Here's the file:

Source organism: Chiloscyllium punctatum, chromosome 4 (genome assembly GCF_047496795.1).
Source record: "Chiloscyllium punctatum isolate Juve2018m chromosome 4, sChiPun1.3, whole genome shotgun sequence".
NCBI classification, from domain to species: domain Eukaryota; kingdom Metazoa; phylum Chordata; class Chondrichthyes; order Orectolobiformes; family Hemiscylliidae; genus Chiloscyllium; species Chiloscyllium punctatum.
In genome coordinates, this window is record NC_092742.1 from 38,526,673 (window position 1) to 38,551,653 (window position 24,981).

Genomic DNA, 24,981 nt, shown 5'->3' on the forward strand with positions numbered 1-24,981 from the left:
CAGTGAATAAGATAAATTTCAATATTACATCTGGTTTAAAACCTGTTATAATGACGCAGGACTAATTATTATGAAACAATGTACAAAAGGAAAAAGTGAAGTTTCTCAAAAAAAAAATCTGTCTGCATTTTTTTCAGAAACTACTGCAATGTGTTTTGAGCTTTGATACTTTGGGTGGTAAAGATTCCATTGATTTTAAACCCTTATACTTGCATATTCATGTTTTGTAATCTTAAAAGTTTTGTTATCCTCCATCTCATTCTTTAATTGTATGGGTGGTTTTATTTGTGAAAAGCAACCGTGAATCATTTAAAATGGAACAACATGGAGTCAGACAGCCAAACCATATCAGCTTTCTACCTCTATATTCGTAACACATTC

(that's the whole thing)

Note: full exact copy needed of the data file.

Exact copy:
Source organism: Chiloscyllium punctatum, chromosome 4 (genome assembly GCF_047496795.1).
Source record: "Chiloscyllium punctatum isolate Juve2018m chromosome 4, sChiPun1.3, whole genome shotgun sequence".
NCBI classification, from domain to species: domain Eukaryota; kingdom Metazoa; phylum Chordata; class Chondrichthyes; order Orectolobiformes; family Hemiscylliidae; genus Chiloscyllium; species Chiloscyllium punctatum.
In genome coordinates, this window is record NC_092742.1 from 38,526,673 (window position 1) to 38,551,653 (window position 24,981).

Genomic DNA, 24,981 nt, shown 5'->3' on the forward strand with positions numbered 1-24,981 from the left:
CAGTGAATAAGATAAATTTCAATATTACATCTGGTTTAAAACCTGTTATAATGACGCAGGACTAATTATTATGAAACAATGTACAAAAGGAAAAAGTGAAGTTTCTCAAAAAAAAAATCTGTCTGCATTTTTTTCAGAAACTACTGCAATGTGTTTTGAGCTTTGATACTTTGGGTGGTAAAGATTCCATTGATTTTAAACCCTTATACTTGCATATTCATGTTTTGTAATCTTAAAAGTTTTGTTATCCTCCATCTCATTCTTTAATTGTATGGGTGGTTTTATTTGTGAAAAGCAACCGTGAATCATTTAAAATGGAACAACATGGAGTCAGACAGCCAAACCATATCAGCTTTCTACCTCTATATTCGTAACACATTC